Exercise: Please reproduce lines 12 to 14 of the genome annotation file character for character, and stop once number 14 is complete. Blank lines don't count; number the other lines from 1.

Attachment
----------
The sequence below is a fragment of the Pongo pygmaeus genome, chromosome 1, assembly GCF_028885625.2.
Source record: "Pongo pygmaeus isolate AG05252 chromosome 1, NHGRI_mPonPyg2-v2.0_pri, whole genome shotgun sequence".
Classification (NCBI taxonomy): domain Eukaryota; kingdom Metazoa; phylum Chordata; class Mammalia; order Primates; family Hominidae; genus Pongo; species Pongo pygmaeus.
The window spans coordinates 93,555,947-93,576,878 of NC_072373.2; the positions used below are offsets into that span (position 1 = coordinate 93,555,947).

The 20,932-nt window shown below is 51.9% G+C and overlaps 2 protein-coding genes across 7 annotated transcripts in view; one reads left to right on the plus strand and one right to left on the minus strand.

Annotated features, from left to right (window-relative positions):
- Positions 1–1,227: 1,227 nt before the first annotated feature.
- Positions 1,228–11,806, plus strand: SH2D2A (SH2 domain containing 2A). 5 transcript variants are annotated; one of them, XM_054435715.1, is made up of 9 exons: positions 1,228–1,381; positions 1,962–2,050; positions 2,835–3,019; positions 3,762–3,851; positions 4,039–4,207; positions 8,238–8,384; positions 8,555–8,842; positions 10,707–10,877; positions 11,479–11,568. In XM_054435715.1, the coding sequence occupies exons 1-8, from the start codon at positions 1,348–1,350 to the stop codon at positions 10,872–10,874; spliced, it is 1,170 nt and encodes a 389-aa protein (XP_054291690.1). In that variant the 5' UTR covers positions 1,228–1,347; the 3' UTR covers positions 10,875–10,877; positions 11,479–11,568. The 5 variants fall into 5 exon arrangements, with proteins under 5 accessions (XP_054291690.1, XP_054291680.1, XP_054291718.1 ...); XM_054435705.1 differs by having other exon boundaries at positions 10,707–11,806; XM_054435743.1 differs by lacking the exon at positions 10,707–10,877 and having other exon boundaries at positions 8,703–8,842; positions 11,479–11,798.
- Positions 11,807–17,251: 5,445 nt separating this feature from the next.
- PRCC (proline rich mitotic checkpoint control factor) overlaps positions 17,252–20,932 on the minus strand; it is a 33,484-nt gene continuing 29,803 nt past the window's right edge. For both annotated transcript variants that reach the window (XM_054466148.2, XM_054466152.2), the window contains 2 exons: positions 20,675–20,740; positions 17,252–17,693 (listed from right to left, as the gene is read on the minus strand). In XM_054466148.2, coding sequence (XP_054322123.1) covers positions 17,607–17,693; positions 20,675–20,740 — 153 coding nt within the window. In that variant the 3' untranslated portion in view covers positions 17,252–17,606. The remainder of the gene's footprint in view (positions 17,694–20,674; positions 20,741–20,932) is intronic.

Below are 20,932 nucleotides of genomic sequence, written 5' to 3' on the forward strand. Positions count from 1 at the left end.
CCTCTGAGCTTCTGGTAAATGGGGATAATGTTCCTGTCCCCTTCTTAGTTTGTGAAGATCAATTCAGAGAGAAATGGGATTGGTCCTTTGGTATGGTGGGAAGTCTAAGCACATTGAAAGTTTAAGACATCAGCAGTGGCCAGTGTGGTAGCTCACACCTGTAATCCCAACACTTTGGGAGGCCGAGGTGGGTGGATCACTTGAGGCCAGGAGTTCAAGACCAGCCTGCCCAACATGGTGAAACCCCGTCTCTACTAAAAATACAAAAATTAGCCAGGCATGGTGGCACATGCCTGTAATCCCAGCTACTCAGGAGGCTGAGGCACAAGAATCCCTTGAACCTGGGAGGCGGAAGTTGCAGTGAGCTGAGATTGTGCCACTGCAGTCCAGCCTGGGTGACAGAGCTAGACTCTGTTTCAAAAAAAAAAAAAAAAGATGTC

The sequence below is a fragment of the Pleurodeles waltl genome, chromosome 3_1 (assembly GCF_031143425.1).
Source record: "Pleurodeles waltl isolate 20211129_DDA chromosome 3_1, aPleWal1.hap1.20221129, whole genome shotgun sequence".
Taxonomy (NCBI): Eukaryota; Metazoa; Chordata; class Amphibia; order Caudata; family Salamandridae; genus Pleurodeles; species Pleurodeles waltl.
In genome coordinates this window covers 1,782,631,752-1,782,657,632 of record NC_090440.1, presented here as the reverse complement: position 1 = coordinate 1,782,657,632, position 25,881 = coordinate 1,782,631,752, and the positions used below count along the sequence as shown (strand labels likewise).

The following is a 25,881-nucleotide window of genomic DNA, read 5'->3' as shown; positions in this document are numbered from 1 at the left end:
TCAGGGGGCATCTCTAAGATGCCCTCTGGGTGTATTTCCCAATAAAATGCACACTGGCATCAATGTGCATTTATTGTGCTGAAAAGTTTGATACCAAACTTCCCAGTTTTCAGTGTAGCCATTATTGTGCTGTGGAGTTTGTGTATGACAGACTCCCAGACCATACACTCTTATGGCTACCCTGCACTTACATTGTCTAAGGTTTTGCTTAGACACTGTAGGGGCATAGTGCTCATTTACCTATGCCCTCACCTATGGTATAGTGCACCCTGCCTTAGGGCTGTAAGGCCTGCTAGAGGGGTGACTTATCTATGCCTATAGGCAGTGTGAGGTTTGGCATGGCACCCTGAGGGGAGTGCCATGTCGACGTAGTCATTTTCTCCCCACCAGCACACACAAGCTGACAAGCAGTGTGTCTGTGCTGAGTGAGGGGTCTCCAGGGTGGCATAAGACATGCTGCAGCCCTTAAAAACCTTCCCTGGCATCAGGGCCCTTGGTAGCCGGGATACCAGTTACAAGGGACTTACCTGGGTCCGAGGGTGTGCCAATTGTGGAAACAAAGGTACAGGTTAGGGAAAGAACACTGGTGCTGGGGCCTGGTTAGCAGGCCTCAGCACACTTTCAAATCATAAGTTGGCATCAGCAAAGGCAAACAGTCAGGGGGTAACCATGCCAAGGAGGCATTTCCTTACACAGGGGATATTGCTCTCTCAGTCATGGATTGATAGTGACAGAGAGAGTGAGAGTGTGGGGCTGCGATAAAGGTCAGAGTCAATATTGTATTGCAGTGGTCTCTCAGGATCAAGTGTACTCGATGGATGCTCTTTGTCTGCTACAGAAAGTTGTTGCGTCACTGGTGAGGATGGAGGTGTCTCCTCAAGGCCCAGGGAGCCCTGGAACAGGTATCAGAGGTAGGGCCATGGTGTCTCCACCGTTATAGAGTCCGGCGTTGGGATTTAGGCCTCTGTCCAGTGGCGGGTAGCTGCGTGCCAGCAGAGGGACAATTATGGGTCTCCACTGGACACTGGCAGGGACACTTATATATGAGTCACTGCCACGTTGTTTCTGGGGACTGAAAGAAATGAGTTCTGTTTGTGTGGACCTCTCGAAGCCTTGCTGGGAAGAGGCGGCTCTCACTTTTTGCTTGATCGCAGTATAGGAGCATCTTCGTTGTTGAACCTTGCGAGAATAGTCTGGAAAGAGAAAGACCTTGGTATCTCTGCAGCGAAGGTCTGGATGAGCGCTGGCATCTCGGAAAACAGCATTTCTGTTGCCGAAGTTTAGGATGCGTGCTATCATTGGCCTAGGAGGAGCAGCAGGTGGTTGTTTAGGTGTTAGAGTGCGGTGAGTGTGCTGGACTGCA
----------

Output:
CCTCTGAGCTTCTGGTAAATGGGGATAATGTTCCTGTCCCCTTCTTAGTTTGTGAAGATCAATTCAGAGAGAAATGGGATTGGTCCTTTGGTATGGTGGGAAGTCTAAGCACATTGAAAGTTTAAGACATCAGCAGTGGCCAGTGTGGTAGCTCACACCTGTAATCCCAACACTTTGGGAGGCCGAGGTGGGTGGATCACTTGAGGCCAGGAGTTCAAGACCAGCCTGCCCAACATGGTGAAACCCCGTCTCTACTAAAAATACAAAAATTAGCCAGGCATGGTGGCACATGCCTGTAATCCCAGCTACTCAGGAGGCTGAGGCACAAGAATCCCTTGAACCTGGGAGGCGGAAGTTGCAGTGAGCTGAGATTGTGCCACTGCAGTCCAGCCTGGGTGACAGAGCTAGACTCTGTTTCAAAAAAAAAAAAAAAAGATGTC

The sequence below is a fragment of the Pleurodeles waltl genome, chromosome 3_1 (assembly GCF_031143425.1).
Source record: "Pleurodeles waltl isolate 20211129_DDA chromosome 3_1, aPleWal1.hap1.20221129, whole genome shotgun sequence".